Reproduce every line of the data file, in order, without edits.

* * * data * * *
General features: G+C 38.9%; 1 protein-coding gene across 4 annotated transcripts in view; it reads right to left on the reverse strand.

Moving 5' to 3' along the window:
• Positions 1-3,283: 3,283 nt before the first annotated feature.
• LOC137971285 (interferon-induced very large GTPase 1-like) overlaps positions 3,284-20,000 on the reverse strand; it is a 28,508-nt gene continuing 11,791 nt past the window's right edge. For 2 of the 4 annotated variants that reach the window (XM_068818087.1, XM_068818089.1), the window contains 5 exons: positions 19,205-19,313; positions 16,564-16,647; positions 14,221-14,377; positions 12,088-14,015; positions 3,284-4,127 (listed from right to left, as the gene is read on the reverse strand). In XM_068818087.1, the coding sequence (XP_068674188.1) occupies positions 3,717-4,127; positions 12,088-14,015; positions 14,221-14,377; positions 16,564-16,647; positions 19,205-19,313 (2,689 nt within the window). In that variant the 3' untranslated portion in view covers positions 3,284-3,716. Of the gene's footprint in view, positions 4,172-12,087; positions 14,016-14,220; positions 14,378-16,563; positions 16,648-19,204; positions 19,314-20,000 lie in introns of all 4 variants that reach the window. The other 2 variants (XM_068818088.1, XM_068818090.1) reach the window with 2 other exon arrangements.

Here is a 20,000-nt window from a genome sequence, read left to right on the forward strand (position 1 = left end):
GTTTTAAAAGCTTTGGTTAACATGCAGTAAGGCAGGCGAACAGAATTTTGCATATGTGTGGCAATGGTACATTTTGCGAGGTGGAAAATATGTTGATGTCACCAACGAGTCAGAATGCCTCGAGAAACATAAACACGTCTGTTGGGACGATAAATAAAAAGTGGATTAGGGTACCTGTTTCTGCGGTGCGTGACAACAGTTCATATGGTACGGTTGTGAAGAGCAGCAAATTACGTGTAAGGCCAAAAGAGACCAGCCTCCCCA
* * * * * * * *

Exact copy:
General features: G+C 38.9%; 1 protein-coding gene across 4 annotated transcripts in view; it reads right to left on the reverse strand.

Moving 5' to 3' along the window:
• Positions 1-3,283: 3,283 nt before the first annotated feature.
• LOC137971285 (interferon-induced very large GTPase 1-like) overlaps positions 3,284-20,000 on the reverse strand; it is a 28,508-nt gene continuing 11,791 nt past the window's right edge. For 2 of the 4 annotated variants that reach the window (XM_068818087.1, XM_068818089.1), the window contains 5 exons: positions 19,205-19,313; positions 16,564-16,647; positions 14,221-14,377; positions 12,088-14,015; positions 3,284-4,127 (listed from right to left, as the gene is read on the reverse strand). In XM_068818087.1, the coding sequence (XP_068674188.1) occupies positions 3,717-4,127; positions 12,088-14,015; positions 14,221-14,377; positions 16,564-16,647; positions 19,205-19,313 (2,689 nt within the window). In that variant the 3' untranslated portion in view covers positions 3,284-3,716. Of the gene's footprint in view, positions 4,172-12,087; positions 14,016-14,220; positions 14,378-16,563; positions 16,648-19,204; positions 19,314-20,000 lie in introns of all 4 variants that reach the window. The other 2 variants (XM_068818088.1, XM_068818090.1) reach the window with 2 other exon arrangements.

Here is a 20,000-nt window from a genome sequence, read left to right on the forward strand (position 1 = left end):
GTTTTAAAAGCTTTGGTTAACATGCAGTAAGGCAGGCGAACAGAATTTTGCATATGTGTGGCAATGGTACATTTTGCGAGGTGGAAAATATGTTGATGTCACCAACGAGTCAGAATGCCTCGAGAAACATAAACACGTCTGTTGGGACGATAAATAAAAAGTGGATTAGGGTACCTGTTTCTGCGGTGCGTGACAACAGTTCATATGGTACGGTTGTGAAGAGCAGCAAATTACGTGTAAGGCCAAAAGAGACCAGCCTCCCCA